acfair: The Charge grabs the money first - the balance, if there is any, is then released.
redwine: There is no exemption as such - the Charge either applies or it does not apply. The Charge will apply if there is a recovery or preservation.
In a civil case I worked on some years ago, a person obtained public funding to litigate against a double glazing company. The glazing was sub-standard and funding was used to bring the company to task. The matter was settled with the company agreeing to carry out works to the glazing to bring it up to standard. The Statutory Charge applied as a recovery had occurred, namely the value of the works carried out to the glazing. Even though the assisted person had not recovered any money, the Charge applied and he was required to make payment of his legal fees up to and including the value of the works carried out.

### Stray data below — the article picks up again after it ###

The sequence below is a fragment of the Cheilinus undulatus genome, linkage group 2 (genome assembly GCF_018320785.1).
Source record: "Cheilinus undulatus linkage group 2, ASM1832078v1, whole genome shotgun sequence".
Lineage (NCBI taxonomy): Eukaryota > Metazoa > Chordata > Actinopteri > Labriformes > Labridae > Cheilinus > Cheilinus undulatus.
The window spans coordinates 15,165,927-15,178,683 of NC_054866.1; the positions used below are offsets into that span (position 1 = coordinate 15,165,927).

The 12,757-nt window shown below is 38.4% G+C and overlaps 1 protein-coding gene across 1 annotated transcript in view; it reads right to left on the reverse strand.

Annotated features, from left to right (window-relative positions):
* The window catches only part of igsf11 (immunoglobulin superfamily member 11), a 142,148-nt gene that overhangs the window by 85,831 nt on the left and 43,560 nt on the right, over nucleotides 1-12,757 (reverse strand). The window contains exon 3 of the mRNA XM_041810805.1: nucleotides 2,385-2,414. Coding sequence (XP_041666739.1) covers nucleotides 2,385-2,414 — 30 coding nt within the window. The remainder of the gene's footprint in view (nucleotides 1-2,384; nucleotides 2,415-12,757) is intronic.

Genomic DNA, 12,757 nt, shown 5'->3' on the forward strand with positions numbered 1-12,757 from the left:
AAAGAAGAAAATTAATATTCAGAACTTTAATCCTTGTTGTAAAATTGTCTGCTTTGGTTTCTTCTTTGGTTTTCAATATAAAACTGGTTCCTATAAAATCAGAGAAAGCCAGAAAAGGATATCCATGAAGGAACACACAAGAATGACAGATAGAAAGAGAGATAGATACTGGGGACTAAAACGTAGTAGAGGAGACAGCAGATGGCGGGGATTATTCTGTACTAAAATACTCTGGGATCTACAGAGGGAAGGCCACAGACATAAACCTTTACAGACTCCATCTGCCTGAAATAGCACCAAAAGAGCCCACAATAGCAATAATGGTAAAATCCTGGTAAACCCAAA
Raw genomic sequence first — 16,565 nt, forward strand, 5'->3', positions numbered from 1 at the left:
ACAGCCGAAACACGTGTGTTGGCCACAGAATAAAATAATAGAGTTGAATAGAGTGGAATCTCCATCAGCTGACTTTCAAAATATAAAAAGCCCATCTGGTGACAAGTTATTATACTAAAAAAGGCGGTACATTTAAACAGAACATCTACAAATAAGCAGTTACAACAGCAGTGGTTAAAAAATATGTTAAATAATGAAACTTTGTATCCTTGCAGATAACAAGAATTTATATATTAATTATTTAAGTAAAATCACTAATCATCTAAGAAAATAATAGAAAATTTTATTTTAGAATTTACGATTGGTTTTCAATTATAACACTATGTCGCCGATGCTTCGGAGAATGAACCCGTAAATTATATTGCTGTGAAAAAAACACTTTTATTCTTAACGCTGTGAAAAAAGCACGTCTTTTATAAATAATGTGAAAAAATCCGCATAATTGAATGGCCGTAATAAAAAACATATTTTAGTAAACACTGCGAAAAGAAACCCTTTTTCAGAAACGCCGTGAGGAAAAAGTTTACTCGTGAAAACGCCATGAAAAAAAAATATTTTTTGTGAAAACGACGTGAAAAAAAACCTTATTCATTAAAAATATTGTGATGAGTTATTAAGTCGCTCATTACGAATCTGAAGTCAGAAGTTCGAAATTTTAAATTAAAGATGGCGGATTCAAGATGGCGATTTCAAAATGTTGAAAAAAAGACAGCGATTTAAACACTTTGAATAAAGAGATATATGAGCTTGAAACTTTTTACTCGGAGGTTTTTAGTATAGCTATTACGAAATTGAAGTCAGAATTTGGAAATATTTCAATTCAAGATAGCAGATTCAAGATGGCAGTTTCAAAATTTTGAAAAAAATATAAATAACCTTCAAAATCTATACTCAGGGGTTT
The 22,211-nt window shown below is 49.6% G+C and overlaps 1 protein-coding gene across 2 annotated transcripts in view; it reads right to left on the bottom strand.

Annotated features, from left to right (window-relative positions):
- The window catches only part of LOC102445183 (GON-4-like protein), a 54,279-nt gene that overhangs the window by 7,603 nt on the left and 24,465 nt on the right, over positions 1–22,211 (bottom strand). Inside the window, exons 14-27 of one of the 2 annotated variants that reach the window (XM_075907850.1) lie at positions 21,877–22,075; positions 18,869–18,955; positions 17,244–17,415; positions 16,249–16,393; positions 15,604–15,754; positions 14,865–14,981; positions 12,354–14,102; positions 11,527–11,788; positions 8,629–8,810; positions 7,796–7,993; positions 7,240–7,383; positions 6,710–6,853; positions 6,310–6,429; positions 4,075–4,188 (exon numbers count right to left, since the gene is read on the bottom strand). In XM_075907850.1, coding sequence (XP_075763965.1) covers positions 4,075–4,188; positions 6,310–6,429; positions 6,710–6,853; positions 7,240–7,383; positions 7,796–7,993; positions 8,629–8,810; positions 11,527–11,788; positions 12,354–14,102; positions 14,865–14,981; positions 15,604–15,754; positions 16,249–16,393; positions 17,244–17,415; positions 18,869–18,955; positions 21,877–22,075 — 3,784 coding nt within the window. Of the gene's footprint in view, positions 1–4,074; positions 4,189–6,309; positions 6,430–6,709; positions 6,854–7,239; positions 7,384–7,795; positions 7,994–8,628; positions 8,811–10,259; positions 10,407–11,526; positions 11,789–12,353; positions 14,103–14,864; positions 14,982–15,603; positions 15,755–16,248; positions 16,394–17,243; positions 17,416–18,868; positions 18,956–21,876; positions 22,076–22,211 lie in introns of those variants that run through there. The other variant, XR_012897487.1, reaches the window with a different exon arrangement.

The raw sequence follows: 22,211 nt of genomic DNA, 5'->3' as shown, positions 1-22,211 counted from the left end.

The Statutory Charge does not attach itself to maintenance or pension orders. However, if you accept a lump sum in lieu of maintenance/pension, this is treated as a lump sum to which the Charge will attach.
You are likely to have received a letter at the outset of your case explaining the Statutory Charge but I have often met lawyers that send the letter out but have never read the contents and/or do not understand the how the Statutory Charge works and is applied.
As the availability of public funding dwindles, the knowledge of it''s inner workings does too.